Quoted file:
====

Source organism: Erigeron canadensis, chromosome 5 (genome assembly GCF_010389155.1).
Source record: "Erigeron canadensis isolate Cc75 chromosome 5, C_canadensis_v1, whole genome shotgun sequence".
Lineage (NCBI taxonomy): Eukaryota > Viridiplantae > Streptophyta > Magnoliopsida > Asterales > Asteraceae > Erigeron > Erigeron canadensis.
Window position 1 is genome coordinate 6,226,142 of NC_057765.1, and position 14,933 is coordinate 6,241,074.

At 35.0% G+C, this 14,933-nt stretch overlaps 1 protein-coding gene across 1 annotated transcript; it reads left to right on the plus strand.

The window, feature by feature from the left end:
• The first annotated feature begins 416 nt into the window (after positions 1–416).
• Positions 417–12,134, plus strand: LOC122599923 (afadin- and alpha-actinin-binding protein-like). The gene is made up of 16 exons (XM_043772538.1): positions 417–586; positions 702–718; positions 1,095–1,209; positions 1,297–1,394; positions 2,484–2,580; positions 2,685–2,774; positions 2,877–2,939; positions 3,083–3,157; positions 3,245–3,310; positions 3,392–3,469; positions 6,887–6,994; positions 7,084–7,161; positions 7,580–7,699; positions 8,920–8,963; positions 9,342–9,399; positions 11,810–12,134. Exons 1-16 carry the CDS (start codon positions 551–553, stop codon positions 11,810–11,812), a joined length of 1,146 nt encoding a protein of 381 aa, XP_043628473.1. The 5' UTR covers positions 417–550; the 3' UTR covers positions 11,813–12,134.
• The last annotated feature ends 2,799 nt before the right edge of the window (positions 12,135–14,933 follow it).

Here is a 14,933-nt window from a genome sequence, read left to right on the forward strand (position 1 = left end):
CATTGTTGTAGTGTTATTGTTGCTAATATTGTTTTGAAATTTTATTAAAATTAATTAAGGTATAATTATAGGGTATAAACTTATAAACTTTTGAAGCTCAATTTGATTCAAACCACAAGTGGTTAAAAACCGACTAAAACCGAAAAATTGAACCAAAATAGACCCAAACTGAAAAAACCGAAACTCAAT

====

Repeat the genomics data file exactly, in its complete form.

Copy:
Source organism: Erigeron canadensis, chromosome 5 (genome assembly GCF_010389155.1).
Source record: "Erigeron canadensis isolate Cc75 chromosome 5, C_canadensis_v1, whole genome shotgun sequence".
Lineage (NCBI taxonomy): Eukaryota > Viridiplantae > Streptophyta > Magnoliopsida > Asterales > Asteraceae > Erigeron > Erigeron canadensis.
Window position 1 is genome coordinate 6,226,142 of NC_057765.1, and position 14,933 is coordinate 6,241,074.

At 35.0% G+C, this 14,933-nt stretch overlaps 1 protein-coding gene across 1 annotated transcript; it reads left to right on the plus strand.

The window, feature by feature from the left end:
• The first annotated feature begins 416 nt into the window (after positions 1–416).
• Positions 417–12,134, plus strand: LOC122599923 (afadin- and alpha-actinin-binding protein-like). The gene is made up of 16 exons (XM_043772538.1): positions 417–586; positions 702–718; positions 1,095–1,209; positions 1,297–1,394; positions 2,484–2,580; positions 2,685–2,774; positions 2,877–2,939; positions 3,083–3,157; positions 3,245–3,310; positions 3,392–3,469; positions 6,887–6,994; positions 7,084–7,161; positions 7,580–7,699; positions 8,920–8,963; positions 9,342–9,399; positions 11,810–12,134. Exons 1-16 carry the CDS (start codon positions 551–553, stop codon positions 11,810–11,812), a joined length of 1,146 nt encoding a protein of 381 aa, XP_043628473.1. The 5' UTR covers positions 417–550; the 3' UTR covers positions 11,813–12,134.
• The last annotated feature ends 2,799 nt before the right edge of the window (positions 12,135–14,933 follow it).

Here is a 14,933-nt window from a genome sequence, read left to right on the forward strand (position 1 = left end):
CATTGTTGTAGTGTTATTGTTGCTAATATTGTTTTGAAATTTTATTAAAATTAATTAAGGTATAATTATAGGGTATAAACTTATAAACTTTTGAAGCTCAATTTGATTCAAACCACAAGTGGTTAAAAACCGACTAAAACCGAAAAATTGAACCAAAATAGACCCAAACTGAAAAAACCGAAACTCAAT